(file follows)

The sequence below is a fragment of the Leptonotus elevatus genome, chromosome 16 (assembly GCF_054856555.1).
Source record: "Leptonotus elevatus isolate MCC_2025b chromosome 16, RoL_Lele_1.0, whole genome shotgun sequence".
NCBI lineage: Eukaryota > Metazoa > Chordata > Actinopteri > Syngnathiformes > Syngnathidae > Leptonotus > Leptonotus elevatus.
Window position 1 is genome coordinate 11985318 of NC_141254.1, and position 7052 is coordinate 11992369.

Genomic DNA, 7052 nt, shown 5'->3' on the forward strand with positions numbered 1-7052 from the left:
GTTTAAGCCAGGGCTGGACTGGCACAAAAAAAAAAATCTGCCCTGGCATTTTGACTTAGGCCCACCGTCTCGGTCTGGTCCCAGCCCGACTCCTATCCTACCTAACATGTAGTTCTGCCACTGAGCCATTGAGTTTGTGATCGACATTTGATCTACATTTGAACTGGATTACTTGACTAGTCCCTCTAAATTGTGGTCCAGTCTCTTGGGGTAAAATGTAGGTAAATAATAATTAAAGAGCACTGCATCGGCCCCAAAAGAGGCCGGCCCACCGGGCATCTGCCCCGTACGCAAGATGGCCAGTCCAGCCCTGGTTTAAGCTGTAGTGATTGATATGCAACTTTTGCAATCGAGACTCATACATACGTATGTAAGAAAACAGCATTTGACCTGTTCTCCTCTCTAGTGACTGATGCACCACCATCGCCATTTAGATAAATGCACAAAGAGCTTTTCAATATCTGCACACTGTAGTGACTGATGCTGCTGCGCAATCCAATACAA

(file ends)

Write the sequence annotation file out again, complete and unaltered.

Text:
The sequence below is a fragment of the Leptonotus elevatus genome, chromosome 16 (assembly GCF_054856555.1).
Source record: "Leptonotus elevatus isolate MCC_2025b chromosome 16, RoL_Lele_1.0, whole genome shotgun sequence".
NCBI lineage: Eukaryota > Metazoa > Chordata > Actinopteri > Syngnathiformes > Syngnathidae > Leptonotus > Leptonotus elevatus.
Window position 1 is genome coordinate 11985318 of NC_141254.1, and position 7052 is coordinate 11992369.

Genomic DNA, 7052 nt, shown 5'->3' on the forward strand with positions numbered 1-7052 from the left:
GTTTAAGCCAGGGCTGGACTGGCACAAAAAAAAAAATCTGCCCTGGCATTTTGACTTAGGCCCACCGTCTCGGTCTGGTCCCAGCCCGACTCCTATCCTACCTAACATGTAGTTCTGCCACTGAGCCATTGAGTTTGTGATCGACATTTGATCTACATTTGAACTGGATTACTTGACTAGTCCCTCTAAATTGTGGTCCAGTCTCTTGGGGTAAAATGTAGGTAAATAATAATTAAAGAGCACTGCATCGGCCCCAAAAGAGGCCGGCCCACCGGGCATCTGCCCCGTACGCAAGATGGCCAGTCCAGCCCTGGTTTAAGCTGTAGTGATTGATATGCAACTTTTGCAATCGAGACTCATACATACGTATGTAAGAAAACAGCATTTGACCTGTTCTCCTCTCTAGTGACTGATGCACCACCATCGCCATTTAGATAAATGCACAAAGAGCTTTTCAATATCTGCACACTGTAGTGACTGATGCTGCTGCGCAATCCAATACAA